Logistics, transport and supply chain
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Logistics, transport and supply chain

The Guardian UK 300 asked trendence UK – a partner of TARGETjobs’ parent company, GTI – to conduct a survey of university students’ attitudes towards employers and their job hunts. Overall, 62,814 students took part in the trendence Graduate Study 2017. Find out more about the survey methodology.

On this page, we reveal the thoughts of those students who were interested in logistics, transport and supply chain employers, along with an overview of careers within the sector. You can use this information to help you decide whether the sector is right for you and to create a job-hunting strategy, based on what other students are doing to secure their first graduate job.

Top rated employers

Last year: 1

Hospitality, leisure and travel, Logistics, transport and supply chain

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Last year: 2

Engineering

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Last year: 3

Engineering

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Last year: 4

Civil and structural engineering, Engineering, Logistics, transport and supply chain

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5

Asda

Last year: 5

Retail, buying and merchandising

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6

DHL

Last year: 6

Logistics, transport and supply chain

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Last year: 7

Logistics, transport and supply chain

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About graduate careers in logistics, transport and supply chain

Logistics and supply chain is to do with the fast, safe and efficient movement of goods, materials and services, while transport planning and management concern the designing of transport systems and the movement of freight or people by road, air, sea or rail. Employers within the sector include retail and consumer goods chains, supermarkets, transport companies, courier services, manufacturers, and third-party logistics and distribution companies. Within transport planning the main employers are local authorities, specialist consultancies, civil engineering firms and transport providers.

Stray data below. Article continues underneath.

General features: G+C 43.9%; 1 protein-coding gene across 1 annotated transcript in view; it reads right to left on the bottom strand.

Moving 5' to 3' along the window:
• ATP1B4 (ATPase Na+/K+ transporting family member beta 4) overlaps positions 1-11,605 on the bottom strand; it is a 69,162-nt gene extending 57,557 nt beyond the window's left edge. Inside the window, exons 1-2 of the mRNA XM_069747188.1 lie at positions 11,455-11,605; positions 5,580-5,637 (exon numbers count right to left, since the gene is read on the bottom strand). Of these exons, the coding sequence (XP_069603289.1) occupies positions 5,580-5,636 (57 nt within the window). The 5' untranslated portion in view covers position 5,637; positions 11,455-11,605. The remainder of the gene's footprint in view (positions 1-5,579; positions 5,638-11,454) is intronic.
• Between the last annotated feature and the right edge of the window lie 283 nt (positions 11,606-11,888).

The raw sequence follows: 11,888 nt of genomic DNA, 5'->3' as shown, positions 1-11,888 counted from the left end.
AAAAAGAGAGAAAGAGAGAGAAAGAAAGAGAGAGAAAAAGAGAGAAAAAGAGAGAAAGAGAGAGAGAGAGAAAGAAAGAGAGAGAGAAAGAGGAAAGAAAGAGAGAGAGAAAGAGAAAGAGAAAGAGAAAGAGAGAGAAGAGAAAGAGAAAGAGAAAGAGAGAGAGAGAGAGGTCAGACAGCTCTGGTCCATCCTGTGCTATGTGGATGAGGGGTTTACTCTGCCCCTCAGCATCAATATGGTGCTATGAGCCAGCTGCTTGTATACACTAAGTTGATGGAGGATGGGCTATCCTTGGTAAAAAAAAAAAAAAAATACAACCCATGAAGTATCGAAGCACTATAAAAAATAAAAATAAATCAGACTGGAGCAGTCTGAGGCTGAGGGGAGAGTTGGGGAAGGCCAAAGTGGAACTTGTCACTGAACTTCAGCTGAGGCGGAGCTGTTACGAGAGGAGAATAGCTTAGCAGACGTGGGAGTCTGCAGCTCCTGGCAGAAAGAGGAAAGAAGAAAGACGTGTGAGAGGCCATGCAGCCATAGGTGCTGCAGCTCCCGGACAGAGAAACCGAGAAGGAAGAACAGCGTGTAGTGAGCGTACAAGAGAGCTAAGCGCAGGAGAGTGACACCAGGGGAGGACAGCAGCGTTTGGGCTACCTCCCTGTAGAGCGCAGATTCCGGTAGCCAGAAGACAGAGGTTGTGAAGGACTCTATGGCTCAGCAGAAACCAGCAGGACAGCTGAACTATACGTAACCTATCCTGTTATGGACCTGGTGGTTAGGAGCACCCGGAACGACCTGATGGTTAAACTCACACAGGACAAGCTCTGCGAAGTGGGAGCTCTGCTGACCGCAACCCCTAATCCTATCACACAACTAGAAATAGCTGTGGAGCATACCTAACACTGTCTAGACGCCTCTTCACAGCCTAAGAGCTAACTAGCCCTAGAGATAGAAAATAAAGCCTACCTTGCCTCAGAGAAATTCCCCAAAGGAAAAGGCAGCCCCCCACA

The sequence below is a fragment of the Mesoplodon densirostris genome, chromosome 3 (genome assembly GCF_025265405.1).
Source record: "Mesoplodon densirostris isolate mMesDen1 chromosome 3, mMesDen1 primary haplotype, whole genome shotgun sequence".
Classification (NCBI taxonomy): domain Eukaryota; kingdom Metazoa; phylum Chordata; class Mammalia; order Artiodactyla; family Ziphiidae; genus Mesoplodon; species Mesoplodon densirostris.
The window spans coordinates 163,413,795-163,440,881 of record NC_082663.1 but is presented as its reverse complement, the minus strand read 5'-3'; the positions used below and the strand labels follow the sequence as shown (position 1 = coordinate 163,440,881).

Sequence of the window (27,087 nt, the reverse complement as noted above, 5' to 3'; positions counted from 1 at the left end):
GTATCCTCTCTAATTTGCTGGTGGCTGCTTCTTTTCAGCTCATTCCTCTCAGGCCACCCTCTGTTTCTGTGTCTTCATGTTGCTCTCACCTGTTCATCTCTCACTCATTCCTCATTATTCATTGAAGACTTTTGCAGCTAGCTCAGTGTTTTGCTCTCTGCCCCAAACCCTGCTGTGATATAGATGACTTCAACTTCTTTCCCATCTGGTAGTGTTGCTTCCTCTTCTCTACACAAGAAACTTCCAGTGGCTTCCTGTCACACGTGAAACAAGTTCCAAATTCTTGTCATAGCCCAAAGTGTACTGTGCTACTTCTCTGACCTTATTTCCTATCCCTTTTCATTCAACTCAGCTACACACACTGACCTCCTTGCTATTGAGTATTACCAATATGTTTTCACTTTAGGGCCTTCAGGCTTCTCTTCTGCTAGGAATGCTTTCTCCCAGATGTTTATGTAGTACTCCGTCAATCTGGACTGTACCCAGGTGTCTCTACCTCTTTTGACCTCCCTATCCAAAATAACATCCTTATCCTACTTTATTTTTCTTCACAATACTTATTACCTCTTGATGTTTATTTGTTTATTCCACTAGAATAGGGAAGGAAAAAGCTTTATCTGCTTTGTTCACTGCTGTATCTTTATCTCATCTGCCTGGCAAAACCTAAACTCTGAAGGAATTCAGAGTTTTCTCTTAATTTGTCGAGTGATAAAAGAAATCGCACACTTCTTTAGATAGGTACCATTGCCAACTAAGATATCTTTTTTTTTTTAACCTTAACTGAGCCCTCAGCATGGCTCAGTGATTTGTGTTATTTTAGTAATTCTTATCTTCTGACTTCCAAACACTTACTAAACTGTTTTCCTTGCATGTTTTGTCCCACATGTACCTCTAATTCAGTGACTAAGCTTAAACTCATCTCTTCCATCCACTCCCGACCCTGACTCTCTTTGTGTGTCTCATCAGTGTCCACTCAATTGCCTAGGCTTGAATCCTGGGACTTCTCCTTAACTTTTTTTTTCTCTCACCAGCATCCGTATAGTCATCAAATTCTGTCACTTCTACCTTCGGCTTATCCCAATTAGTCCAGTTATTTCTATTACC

A complex international supply chain network has emerged from our changing lifestyle – increasing demand for cheaper goods has resulted in sourcing and manufacturing overseas. Many international companies are investing in countries with emerging markets, such as India, China and Brazil, as their presence becomes more significant within the logistics industry.

Businesses in supply chains are always looking for ways to become more efficient, both to cut costs and to have less of an impact on the environment. Environmental issues are also a major concern of the transport industry, which faces pressure to find more sustainable solutions for the transport of goods and passengers in line with environmental regulations –particularly in air travel. Within the industry, many have moved towards more environmentally friendly and financially steady biofuels, and the collaborative transportation of goods to reduce wasted space in transit is becoming more common.

Opportunities for graduates

There is a variety of roles available within this sector. Graduates might work in sourcing, storage, distribution, operations management and supply chain analysis within logistics and supply chain, but could also apply for roles within support functions such as finance, HR and marketing. In transport planning, graduates might start out in research or data modelling roles. Roles in this sector are open to business and engineering graduates as well as those from an unrelated discipline. Employers run specialist or more general introductory training programmes. Graduates in this sector require excellent problem-solving and analytical skills as many roles involve planning and organisation. The ability to communicate well with a range of people is particularly important in logistics and supply chain roles, as graduates often spend time in warehouses and factories.

Students interested in logistics, transport and supply chain…

  • were most likely to study sociology (35%), languages, literature and classics (25%), business/management (22%) and psychology (18%)
  • would take into account a company’s reputation when considering careers, as 100% of students actively disagreed with the statement ‘If the salary was right, I would work for a company with a bad image’
  • were likely to want to interact with recruiters face to face, as meeting employers via stands at careers fairs (82%), via off-campus careers events (75%) and via employer presentations (75%) were the most popular methods of engaging with employers
  • were less likely to use social media for careers purposes, as a sizeable 35% of those surveyed did not use any of the social media channels listed.
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